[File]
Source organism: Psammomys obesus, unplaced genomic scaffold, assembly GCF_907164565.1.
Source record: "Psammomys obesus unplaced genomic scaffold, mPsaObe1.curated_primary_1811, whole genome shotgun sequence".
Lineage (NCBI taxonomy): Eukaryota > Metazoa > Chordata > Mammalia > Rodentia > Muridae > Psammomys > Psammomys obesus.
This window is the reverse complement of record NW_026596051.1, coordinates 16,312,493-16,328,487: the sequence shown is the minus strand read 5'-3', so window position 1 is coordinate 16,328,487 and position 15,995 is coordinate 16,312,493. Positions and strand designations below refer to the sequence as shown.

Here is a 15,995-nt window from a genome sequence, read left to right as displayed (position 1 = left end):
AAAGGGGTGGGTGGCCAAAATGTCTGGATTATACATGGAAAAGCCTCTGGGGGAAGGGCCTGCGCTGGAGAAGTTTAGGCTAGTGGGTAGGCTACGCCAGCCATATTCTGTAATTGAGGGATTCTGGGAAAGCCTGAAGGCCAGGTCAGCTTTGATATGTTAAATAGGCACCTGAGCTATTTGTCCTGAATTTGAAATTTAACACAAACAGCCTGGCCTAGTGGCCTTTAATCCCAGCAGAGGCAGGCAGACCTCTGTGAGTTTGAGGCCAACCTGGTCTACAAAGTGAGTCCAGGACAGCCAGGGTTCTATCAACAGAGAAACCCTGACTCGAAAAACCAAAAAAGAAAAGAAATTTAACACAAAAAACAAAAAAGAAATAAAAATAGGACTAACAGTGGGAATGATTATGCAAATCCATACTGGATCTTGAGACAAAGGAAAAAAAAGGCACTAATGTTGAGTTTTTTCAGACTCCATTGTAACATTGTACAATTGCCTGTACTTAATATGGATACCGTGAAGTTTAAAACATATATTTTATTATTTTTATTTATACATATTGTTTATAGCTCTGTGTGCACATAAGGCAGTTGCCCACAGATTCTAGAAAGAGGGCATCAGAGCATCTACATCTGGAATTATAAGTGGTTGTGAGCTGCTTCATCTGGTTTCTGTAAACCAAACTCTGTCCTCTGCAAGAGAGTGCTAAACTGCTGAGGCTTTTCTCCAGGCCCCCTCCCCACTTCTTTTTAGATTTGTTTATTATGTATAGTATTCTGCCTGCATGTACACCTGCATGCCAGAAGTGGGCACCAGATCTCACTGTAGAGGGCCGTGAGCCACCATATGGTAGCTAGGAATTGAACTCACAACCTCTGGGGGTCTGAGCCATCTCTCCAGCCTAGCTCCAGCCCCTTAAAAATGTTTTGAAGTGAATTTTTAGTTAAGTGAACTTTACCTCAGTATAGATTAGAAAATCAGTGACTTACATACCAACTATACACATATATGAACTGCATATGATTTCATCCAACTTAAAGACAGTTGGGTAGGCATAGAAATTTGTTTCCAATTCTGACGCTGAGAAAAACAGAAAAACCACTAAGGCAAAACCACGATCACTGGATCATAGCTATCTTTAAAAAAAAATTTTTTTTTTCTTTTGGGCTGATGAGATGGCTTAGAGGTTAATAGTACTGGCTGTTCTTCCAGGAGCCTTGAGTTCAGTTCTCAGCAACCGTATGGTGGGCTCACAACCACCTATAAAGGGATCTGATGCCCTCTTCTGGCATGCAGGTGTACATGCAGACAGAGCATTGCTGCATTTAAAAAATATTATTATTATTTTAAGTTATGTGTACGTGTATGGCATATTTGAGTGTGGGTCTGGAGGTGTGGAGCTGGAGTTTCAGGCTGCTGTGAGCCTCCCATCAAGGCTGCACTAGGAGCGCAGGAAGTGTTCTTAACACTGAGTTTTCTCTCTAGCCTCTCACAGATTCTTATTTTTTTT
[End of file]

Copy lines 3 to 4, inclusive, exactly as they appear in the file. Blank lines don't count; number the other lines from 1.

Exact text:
Lineage (NCBI taxonomy): Eukaryota > Metazoa > Chordata > Mammalia > Rodentia > Muridae > Psammomys > Psammomys obesus.
This window is the reverse complement of record NW_026596051.1, coordinates 16,312,493-16,328,487: the sequence shown is the minus strand read 5'-3', so window position 1 is coordinate 16,328,487 and position 15,995 is coordinate 16,312,493. Positions and strand designations below refer to the sequence as shown.